The Iron Rose (1973) which happens to be my personal favorite film of his. Over the last decade or so there’s been a renewed interest in Rollin’s work which is a great thing of course, even better that he lived long enough to see just how many admirers his films had so naturally there’s been a good amount written about Rollin in both print and on the web. There’s even a fantastic blog dedicated to man. Much like the recently departed Jess Franco and other masters of the fantastique, Rollin’s films, for better or worse depending on the viewer as Rollin’s unique surreal style, a style that is entirely his own, is most certainly an acquired taste, forever alter you perception of cinema and what can be achieved within the medium. Personally speaking, it was altered for the better. Rollin’s debut feature film The Rape of the Vampire is certainly one of, quite possibly his most bizarre film, yet its also one that leaves one of the strongest lasting impressions, and it rounds out my Rollin top 3 along with the previously mentioned The Iron Rose and Requiem For a Vampire (1971).
Thomas, a psychoanalyst along with friends Marc and his wife Brigitte travel to a small village in an attempt to convince 4 sisters living in isolation in a remote chateau who believe they are vampires that they are not vampires but rather suffering from severe delusions after experiencing years of persecution and abuse from the superstitious villagers. This attempt ends in disaster when the villagers storm the chateau and during the ensuing melee Thomas finds out the sisters are indeed vampires when he is bitten and turned. All the chaos prompts an intervention from the Queen of the vampires, who at a nearby hospital is conducting research on her kind, while Thomas, now resurrected as a vampire, works with another doctor at the hospital whom the Queen has taken captive to quickly discover a cure for vampirism.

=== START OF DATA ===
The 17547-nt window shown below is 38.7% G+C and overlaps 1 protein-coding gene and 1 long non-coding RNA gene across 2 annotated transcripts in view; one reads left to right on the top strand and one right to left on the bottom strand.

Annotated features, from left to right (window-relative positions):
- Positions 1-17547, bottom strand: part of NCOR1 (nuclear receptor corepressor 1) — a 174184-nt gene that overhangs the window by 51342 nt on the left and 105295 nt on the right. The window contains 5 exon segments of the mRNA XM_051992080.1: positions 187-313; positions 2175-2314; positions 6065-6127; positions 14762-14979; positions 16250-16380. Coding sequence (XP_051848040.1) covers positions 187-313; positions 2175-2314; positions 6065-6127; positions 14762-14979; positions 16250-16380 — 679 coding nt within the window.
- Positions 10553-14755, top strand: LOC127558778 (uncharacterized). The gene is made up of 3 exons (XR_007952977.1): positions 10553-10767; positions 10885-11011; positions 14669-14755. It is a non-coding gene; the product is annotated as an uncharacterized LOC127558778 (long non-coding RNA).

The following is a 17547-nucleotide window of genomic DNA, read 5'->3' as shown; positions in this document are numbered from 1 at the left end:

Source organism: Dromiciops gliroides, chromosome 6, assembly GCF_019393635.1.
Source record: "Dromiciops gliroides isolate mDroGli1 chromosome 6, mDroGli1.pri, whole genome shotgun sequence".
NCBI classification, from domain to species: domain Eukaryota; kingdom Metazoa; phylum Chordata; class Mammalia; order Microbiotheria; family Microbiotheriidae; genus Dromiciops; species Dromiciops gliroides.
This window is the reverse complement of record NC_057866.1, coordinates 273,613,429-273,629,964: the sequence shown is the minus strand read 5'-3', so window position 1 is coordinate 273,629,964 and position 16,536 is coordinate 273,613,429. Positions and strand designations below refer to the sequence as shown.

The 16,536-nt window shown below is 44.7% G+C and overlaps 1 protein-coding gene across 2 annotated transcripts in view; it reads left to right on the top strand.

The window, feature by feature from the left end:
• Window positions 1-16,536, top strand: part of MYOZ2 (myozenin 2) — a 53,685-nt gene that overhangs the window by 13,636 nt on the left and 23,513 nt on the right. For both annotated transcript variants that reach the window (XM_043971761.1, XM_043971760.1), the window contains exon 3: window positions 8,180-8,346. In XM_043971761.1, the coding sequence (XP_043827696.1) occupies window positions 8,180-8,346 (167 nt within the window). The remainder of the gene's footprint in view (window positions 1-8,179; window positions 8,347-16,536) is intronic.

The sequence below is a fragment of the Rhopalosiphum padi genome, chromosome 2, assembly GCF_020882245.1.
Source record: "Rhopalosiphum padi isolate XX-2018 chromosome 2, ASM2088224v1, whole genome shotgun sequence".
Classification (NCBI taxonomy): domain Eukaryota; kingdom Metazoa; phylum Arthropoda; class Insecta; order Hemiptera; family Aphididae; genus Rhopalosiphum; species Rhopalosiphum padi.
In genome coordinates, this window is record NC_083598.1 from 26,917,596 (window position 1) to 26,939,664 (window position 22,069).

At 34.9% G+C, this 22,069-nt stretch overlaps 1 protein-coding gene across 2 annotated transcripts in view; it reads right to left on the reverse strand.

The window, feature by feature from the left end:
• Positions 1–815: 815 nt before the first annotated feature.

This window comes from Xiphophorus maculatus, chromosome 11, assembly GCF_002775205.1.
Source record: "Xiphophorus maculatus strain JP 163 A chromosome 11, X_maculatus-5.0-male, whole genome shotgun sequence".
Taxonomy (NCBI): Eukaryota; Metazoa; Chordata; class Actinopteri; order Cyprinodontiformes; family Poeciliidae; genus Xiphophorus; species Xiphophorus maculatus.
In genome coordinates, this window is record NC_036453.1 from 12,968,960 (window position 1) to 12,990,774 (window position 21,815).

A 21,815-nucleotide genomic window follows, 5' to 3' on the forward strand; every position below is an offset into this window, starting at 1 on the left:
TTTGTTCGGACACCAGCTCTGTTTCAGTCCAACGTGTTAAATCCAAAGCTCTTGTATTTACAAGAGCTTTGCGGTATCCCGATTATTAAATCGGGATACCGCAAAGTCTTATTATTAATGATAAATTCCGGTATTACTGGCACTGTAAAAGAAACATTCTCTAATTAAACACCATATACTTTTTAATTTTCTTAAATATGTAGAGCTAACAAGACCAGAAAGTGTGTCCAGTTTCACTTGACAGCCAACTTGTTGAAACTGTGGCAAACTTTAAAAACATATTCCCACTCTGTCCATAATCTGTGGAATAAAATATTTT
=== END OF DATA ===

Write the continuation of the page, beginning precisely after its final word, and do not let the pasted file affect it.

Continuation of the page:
The Rape of the Vampire (Le Viol du Vampire) is a strange film even by Rollin standards. It’s defiantly the epitome of a just go with it type of situation, whether or not is resonates with you is a completely different story. By now it should be pretty common knowledge among Rollin fans that one, The Rape of the Vampire is actually two short films spliced together in order to make a feature length film and two, very early in the shoot everyone managed to somehow lose their scripts and the majority of the film was improvised, something that is very apparent very early on in the film. While there actually is a plot to be found in the midst of all the oddness on display, it’s as thin as can be, narrative cohesion obviously wasn’t what this film was going for, yet in no way is that a hindrance to the experience at all, in fact its quite the opposite. The very loose structure works very much in the films favor if viewed as a stream of consciousness piece brought to the screen which is basically how the film plays out. The term “dreamlike” is often used when discussing Rollin (so much so that it’s become a bit cliché) and do forgive me for once again going to that well but that description couldn’t be more fitting for a film such as The Rape of the Vampire, what with the sheer randomness of the situations and the way Rollin presents everything.